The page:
How realistic is the earthquake in Dwayne 'The Rock' Johnson's summer movie, 'San Andreas'?
Could an earthquake be felt from California all the way to the East Coast? Can it rock number so high that even the Richter Scale cannot even read them? Could an earthquak be so big it can will turn San Francisco into a an underwater city?
The upcoming Warner Bros. feature film 'San Andreas,' which features Dwayne Johnson and is directed by Brad Peyton, is so realistic that scientists are saying many scenes could really happen. The movie is so realistic that seismologists hope the movie becomes a "teachable moment," for millions of people to learn how to survive and prepare themselves for the "Big one."
I am looking forward to seeing this and I am expecting to have a good time, said Tom Jordan, a USC professor and director of the Southern California Earthquake Center, of the film. As long as people dont think of it as realistic portrayal of what happens in a quake, we are OK. And why would they? Its Hollywood.
Producer Beau Flynn talked to Jordan and other experts early in the making of San Andreas. There are things they are going to say are embellished, Flynn acknowledged. But its not a documentary and I have always been very upfront about that.
Flynn said, importantly, his film will show how people should drop, cover and hold on in the midst of a quake. And he believes it will inspire many to prepare their homes and offices and to become more supportive of seismic research.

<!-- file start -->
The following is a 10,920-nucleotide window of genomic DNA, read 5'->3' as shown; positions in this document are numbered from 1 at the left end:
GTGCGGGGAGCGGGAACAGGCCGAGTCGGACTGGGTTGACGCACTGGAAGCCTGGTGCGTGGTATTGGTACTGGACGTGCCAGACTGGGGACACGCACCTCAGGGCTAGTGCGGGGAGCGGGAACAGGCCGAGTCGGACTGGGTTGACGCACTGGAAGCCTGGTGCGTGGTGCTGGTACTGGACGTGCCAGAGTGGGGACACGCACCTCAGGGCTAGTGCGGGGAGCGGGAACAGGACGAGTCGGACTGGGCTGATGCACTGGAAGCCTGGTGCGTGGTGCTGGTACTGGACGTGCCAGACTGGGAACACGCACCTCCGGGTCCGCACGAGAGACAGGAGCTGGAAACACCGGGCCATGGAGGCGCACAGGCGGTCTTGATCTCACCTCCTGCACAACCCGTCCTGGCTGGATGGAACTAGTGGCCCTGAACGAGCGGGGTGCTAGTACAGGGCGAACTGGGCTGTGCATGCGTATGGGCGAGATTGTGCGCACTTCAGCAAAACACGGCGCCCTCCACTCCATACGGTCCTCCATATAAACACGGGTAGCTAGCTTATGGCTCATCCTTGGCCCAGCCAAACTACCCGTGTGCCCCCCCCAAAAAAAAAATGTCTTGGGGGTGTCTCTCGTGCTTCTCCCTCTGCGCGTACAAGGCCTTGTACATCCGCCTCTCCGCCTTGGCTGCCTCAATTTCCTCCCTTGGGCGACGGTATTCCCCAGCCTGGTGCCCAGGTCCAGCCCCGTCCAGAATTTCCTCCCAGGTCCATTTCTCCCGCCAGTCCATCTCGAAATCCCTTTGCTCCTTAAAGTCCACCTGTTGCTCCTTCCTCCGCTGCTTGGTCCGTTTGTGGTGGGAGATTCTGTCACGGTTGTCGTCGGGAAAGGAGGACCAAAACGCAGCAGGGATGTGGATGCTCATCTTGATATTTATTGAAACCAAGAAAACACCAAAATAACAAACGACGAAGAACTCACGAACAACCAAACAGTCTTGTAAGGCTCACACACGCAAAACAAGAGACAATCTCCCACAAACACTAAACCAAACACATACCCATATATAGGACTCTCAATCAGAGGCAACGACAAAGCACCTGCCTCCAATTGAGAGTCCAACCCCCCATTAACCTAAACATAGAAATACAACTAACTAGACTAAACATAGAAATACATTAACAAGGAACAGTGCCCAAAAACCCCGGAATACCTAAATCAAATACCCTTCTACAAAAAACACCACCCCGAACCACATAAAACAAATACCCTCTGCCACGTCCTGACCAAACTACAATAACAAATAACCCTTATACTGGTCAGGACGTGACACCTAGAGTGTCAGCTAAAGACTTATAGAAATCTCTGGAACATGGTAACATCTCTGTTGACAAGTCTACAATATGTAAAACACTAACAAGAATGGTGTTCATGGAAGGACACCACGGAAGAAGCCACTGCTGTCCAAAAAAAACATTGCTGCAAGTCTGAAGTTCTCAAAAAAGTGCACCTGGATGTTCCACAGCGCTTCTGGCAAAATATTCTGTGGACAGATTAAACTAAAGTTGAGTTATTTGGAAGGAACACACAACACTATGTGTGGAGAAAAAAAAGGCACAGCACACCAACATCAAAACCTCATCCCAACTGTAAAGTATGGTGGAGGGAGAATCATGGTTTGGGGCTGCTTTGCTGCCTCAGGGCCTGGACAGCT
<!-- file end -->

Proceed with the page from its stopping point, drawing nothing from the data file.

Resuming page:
I hope people have fun at the movie and an intense thrill ride, Flynn said, and then look up what they should be doing and what could really happen in a quake. To enhance the chance of the latter, the films hero, Johnson, has filmed public service announcements in which he delivers the drop, cover and hold on safety mantra.
According to reports, here are 5 scientific things about the 'San Andreas' movie.
Scientists believe that an earthquake the size of an 8.3 can rock the San Andreas Fault in California.
2. Can the Earth open up?
Scientists argue that in an earthquake major size holes will open up and swallow communities hole is more fiction than reality. In an earthquake, tectonic plates slide up against each other instead away from each other.
Tsunami waves are waves are massive and increase the sea level but, in the 'San Andreas' movie the waves are too large and probably would not happen.
4. Collapsing buildings
In the 'San Andreas' movie, a large majority of buildings across the center of Los Angeles appear to crash to and crumble to the ground. Scientists argue that in a major earthquake along the San Andreas fault only 1 in every 16 buildings would fall to the ground. Therefore, the damage in the movie is far to extensive to be real.
Despite these limitations, a major earthquake could and probably will happen in San Francisco. It will not be as extensive as Hollywood's imagination. But, expect buildings to fall, and water levels to rise. Unfortunately, for me and you, don't expect Dwayne Johnson to save you.
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